Those attending the North American International Auto Show in Detroit will get a chance to see what auto made in China look like these days. GAC Group (officially Guangzhou Automobile Group Co Ltd) had a small stand not on the main floor, but out front in the lobby of the convention center. We had a chance to chat with GAC chief engineer Xu Jihan, who didn't want to appear in a video for EngineeringTV but agreed to speak with us about GAC's efforts.
One of the things we found interesting about the GAC coupes and sedans was their fit and finish. A few years ago the Chinese exhibited at NAIAS for the first time. We can still remember opening a door on one of their vehicles that year and hearing the hinge creak loudly. The body work gave the impression of being quite primitive.
Not anymore. What the GAC displayed this year had the appearance of being up to modern fit-and-finish standards. Car lovers who have read Bob Lutz's memoirs about his travails trying to turn around GM's car design efforts will probably recall his complaints about super-wide body seams on GM cars when he arrived. Our impression is that Lutz would find little to complain about on the GAC models. Jihan said GAC has been working with established automotive OEMs to get assembly techniques that are state-of-the-art.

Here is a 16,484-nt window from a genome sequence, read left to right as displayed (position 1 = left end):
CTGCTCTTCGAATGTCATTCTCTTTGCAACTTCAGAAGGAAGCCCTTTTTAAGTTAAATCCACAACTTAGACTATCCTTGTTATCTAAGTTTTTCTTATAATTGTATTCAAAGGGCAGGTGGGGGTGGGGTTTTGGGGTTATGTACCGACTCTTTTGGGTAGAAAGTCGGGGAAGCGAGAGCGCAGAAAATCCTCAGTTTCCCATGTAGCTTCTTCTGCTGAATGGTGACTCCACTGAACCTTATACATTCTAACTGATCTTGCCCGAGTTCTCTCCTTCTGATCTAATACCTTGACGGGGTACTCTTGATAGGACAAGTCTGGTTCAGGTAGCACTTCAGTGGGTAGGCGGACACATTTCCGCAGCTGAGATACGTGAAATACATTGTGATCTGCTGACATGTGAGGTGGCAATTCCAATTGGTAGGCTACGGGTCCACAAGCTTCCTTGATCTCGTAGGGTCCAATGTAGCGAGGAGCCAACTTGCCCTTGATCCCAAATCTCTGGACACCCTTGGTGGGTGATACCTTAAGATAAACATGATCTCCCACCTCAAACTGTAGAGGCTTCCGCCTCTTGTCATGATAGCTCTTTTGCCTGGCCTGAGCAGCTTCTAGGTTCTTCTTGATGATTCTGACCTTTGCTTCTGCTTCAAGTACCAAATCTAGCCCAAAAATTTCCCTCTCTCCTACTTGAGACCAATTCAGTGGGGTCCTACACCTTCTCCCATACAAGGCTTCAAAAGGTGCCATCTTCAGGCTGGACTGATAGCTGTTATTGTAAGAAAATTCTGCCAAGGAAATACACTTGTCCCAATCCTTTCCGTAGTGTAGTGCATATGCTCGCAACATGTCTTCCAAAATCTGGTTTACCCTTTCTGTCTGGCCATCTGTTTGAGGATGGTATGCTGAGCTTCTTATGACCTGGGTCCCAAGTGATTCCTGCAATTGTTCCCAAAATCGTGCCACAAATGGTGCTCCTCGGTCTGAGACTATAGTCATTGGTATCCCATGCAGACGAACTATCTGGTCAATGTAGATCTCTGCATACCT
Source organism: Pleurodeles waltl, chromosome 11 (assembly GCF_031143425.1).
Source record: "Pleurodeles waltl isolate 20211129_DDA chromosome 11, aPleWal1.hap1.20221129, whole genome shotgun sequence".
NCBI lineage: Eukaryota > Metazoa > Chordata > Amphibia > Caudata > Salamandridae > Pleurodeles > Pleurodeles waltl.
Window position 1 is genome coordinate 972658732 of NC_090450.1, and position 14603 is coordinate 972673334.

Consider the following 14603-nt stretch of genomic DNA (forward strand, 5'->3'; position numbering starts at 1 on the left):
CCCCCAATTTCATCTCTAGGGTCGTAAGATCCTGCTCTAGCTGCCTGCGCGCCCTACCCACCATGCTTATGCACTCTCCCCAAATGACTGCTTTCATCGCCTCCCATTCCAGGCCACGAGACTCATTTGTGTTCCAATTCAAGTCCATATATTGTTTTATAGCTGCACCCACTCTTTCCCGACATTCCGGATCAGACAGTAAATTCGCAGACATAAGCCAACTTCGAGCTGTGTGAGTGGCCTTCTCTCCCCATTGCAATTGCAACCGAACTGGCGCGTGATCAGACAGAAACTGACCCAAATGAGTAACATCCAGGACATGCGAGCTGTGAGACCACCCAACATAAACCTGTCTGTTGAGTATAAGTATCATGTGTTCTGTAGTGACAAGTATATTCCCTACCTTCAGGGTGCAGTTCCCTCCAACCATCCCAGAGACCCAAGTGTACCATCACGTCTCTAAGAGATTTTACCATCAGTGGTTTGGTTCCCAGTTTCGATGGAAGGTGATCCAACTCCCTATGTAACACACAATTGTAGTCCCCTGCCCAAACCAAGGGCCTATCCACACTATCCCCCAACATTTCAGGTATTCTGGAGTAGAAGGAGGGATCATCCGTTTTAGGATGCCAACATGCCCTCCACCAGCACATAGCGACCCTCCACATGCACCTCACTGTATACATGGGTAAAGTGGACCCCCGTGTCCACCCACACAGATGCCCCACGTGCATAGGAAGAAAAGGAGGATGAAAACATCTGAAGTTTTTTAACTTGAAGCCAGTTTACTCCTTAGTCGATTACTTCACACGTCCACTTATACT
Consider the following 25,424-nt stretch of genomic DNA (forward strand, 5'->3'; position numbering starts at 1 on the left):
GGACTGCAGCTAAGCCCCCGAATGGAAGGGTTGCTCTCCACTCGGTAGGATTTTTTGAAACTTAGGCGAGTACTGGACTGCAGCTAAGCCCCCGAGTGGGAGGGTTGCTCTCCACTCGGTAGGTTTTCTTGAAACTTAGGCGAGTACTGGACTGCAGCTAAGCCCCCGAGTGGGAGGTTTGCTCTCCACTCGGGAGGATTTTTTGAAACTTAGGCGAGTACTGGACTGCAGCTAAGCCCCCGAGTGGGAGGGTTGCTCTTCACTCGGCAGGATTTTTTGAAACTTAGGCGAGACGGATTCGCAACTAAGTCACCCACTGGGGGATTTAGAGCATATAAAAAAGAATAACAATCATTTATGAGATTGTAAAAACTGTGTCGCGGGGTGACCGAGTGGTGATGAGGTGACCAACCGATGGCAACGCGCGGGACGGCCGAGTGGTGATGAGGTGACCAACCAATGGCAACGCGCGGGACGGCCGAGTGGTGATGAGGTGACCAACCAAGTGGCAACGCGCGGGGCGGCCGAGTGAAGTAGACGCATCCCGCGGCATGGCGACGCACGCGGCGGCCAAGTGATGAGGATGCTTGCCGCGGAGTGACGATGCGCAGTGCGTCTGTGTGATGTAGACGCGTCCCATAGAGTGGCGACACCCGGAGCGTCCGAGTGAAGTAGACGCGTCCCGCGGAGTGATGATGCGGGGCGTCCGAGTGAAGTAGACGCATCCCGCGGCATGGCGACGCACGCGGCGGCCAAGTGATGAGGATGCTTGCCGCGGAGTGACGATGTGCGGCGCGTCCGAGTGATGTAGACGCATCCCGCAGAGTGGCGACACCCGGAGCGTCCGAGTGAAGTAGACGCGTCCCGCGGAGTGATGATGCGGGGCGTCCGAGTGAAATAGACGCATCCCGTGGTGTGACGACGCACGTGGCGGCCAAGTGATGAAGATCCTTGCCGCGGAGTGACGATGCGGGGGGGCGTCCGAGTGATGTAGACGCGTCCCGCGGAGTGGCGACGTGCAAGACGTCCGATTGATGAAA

Jihan also says a similar effort is underway with regard to engines and electric motors.
Of course, the million dollar question is when the Chinese will start marketing their vehicles in the U.S. Jihan says they are just observing U.S. markets for now. He seems to think will still be a few years before we'll see Chinese brands here.
A Chinese hybrid sedan with Jihan and Teschler chatting in the background.
A GAC coupe. Note the small, even seams between panels.